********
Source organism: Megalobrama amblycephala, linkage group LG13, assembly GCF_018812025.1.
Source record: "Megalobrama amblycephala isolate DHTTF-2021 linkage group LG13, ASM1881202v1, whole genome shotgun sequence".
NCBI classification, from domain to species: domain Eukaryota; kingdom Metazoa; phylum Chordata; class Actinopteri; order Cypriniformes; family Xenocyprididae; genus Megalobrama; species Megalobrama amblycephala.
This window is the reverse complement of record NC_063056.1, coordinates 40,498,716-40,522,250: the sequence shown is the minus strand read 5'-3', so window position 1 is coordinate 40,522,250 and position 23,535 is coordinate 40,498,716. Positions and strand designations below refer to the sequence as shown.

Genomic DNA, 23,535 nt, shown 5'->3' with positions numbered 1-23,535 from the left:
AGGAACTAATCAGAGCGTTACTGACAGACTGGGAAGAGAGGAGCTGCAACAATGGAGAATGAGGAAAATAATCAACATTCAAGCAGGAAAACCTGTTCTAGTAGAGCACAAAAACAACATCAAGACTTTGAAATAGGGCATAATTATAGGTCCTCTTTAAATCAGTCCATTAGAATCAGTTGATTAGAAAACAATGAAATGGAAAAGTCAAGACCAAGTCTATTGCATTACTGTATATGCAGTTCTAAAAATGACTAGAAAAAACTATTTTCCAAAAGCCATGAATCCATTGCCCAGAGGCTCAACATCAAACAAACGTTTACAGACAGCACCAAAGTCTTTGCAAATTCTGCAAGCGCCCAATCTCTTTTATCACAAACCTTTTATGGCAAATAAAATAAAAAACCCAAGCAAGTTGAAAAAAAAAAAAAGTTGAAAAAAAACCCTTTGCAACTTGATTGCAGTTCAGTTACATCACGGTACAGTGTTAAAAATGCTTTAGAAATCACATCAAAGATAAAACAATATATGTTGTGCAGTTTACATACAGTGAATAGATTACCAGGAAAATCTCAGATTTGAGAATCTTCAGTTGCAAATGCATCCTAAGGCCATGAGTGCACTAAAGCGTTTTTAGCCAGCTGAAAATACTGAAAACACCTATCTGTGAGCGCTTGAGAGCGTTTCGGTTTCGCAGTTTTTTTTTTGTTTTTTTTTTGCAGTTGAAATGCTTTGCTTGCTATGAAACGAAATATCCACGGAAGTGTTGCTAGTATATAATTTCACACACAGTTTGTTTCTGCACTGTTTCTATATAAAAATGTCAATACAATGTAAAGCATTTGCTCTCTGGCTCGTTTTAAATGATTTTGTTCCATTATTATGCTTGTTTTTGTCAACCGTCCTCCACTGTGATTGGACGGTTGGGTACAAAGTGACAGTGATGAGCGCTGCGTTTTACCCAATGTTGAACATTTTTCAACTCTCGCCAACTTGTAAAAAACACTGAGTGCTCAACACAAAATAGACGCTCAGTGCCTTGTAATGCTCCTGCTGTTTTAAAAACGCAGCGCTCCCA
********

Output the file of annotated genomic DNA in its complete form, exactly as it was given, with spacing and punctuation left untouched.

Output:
Source organism: Megalobrama amblycephala, linkage group LG13, assembly GCF_018812025.1.
Source record: "Megalobrama amblycephala isolate DHTTF-2021 linkage group LG13, ASM1881202v1, whole genome shotgun sequence".
NCBI classification, from domain to species: domain Eukaryota; kingdom Metazoa; phylum Chordata; class Actinopteri; order Cypriniformes; family Xenocyprididae; genus Megalobrama; species Megalobrama amblycephala.
This window is the reverse complement of record NC_063056.1, coordinates 40,498,716-40,522,250: the sequence shown is the minus strand read 5'-3', so window position 1 is coordinate 40,522,250 and position 23,535 is coordinate 40,498,716. Positions and strand designations below refer to the sequence as shown.

Genomic DNA, 23,535 nt, shown 5'->3' with positions numbered 1-23,535 from the left:
AGGAACTAATCAGAGCGTTACTGACAGACTGGGAAGAGAGGAGCTGCAACAATGGAGAATGAGGAAAATAATCAACATTCAAGCAGGAAAACCTGTTCTAGTAGAGCACAAAAACAACATCAAGACTTTGAAATAGGGCATAATTATAGGTCCTCTTTAAATCAGTCCATTAGAATCAGTTGATTAGAAAACAATGAAATGGAAAAGTCAAGACCAAGTCTATTGCATTACTGTATATGCAGTTCTAAAAATGACTAGAAAAAACTATTTTCCAAAAGCCATGAATCCATTGCCCAGAGGCTCAACATCAAACAAACGTTTACAGACAGCACCAAAGTCTTTGCAAATTCTGCAAGCGCCCAATCTCTTTTATCACAAACCTTTTATGGCAAATAAAATAAAAAACCCAAGCAAGTTGAAAAAAAAAAAAAGTTGAAAAAAAACCCTTTGCAACTTGATTGCAGTTCAGTTACATCACGGTACAGTGTTAAAAATGCTTTAGAAATCACATCAAAGATAAAACAATATATGTTGTGCAGTTTACATACAGTGAATAGATTACCAGGAAAATCTCAGATTTGAGAATCTTCAGTTGCAAATGCATCCTAAGGCCATGAGTGCACTAAAGCGTTTTTAGCCAGCTGAAAATACTGAAAACACCTATCTGTGAGCGCTTGAGAGCGTTTCGGTTTCGCAGTTTTTTTTTTGTTTTTTTTTTGCAGTTGAAATGCTTTGCTTGCTATGAAACGAAATATCCACGGAAGTGTTGCTAGTATATAATTTCACACACAGTTTGTTTCTGCACTGTTTCTATATAAAAATGTCAATACAATGTAAAGCATTTGCTCTCTGGCTCGTTTTAAATGATTTTGTTCCATTATTATGCTTGTTTTTGTCAACCGTCCTCCACTGTGATTGGACGGTTGGGTACAAAGTGACAGTGATGAGCGCTGCGTTTTACCCAATGTTGAACATTTTTCAACTCTCGCCAACTTGTAAAAAACACTGAGTGCTCAACACAAAATAGACGCTCAGTGCCTTGTAATGCTCCTGCTGTTTTAAAAACGCAGCGCTCCCA